Thursday, September 1, 2022

Predator - Concrete Jungle

Nathan Archer was a pseudonym employed by science fiction and fantasy author Lawrence Watt-Evans for the publication of a 1995 media-tie in paperback, Predator: Concrete Jungle. The book was based on the 1989 Dark Horse Comics graphic novel with the same title by Mark Verheiden, which was based on the popular 20th Century Fox movie franchise.

The story is set in New York City during a severe August heat wave. Our heroes are two jaded NYPD homicide detectives named Rasche and Shaefer. The pair used to be narcotics officers, and they were transferred to the murder detail after some excessive force issues. If you’re a fan of fictional excessive force, this is the novel for you.

One night, a gang summit is ambushed and the cops make it to the tenement to find skinned gang-banger corpses hanging upside-down from the ceiling joists with their blood draining onto the floor below. It’s a grisly scene, and the cops fail to initially understand the severity of the threat. Of course, I knew who did it, but I had the benefit of seeing the cover of the paperback.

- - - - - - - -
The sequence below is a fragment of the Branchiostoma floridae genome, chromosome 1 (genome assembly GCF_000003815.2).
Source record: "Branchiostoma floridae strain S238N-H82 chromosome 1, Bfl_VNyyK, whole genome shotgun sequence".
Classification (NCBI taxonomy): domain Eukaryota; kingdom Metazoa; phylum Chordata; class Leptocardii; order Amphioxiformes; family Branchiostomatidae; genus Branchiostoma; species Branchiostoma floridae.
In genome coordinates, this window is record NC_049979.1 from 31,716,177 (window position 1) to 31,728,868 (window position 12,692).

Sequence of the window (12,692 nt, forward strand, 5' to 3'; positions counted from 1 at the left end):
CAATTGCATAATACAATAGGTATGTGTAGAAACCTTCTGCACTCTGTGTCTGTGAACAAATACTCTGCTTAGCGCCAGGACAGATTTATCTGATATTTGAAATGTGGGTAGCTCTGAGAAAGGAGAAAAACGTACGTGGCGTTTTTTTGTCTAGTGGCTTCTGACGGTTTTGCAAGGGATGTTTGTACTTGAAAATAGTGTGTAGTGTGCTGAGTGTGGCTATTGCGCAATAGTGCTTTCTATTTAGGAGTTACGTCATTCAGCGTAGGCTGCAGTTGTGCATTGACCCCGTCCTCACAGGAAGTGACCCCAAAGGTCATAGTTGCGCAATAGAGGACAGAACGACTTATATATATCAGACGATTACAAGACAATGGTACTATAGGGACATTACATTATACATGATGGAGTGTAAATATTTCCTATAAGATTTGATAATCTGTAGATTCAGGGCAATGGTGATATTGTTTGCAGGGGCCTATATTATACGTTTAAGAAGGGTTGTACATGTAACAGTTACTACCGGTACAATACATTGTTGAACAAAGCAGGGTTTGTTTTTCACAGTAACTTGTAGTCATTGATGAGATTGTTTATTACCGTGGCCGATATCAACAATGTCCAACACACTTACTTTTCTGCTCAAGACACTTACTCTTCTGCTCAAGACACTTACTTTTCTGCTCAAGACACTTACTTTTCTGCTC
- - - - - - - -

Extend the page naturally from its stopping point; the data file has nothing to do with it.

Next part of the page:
Rasche and Shaefer are stereotypical 80s movie cops at war with their own ignorant management hell-bent on covering up and minimizing the pending bloodbath to be unleashed on the city. The U.S. Army also gets into the containment and the denial act with all the ineptitude you’d expect from a genre story resting heavily on action movie tropes.

The upshot, as you know, is that Predator monsters from outer space are hunting humans in New York City armed with invisibility shields, energy cannons, pocket nukes, and deadly blades to filet their prey. Fans of the original Predator movie starring Arnold Schwarzenegger will be pleased with some Easter eggs tying this novel directly to the inaugural film.

The writing is mostly satisfactory. The action scenes are vivid and bloody in a plot that moves at a fast clip over 300 big-font pages. The dialogue is embarrassingly bad, but never bad enough to give up on the paperback. If the concept behind this media tie-in paperback appeals to you on any level, I promise it won’t disappoint. Recommended. 

Get the book as part of a three-book omnibus HERE.

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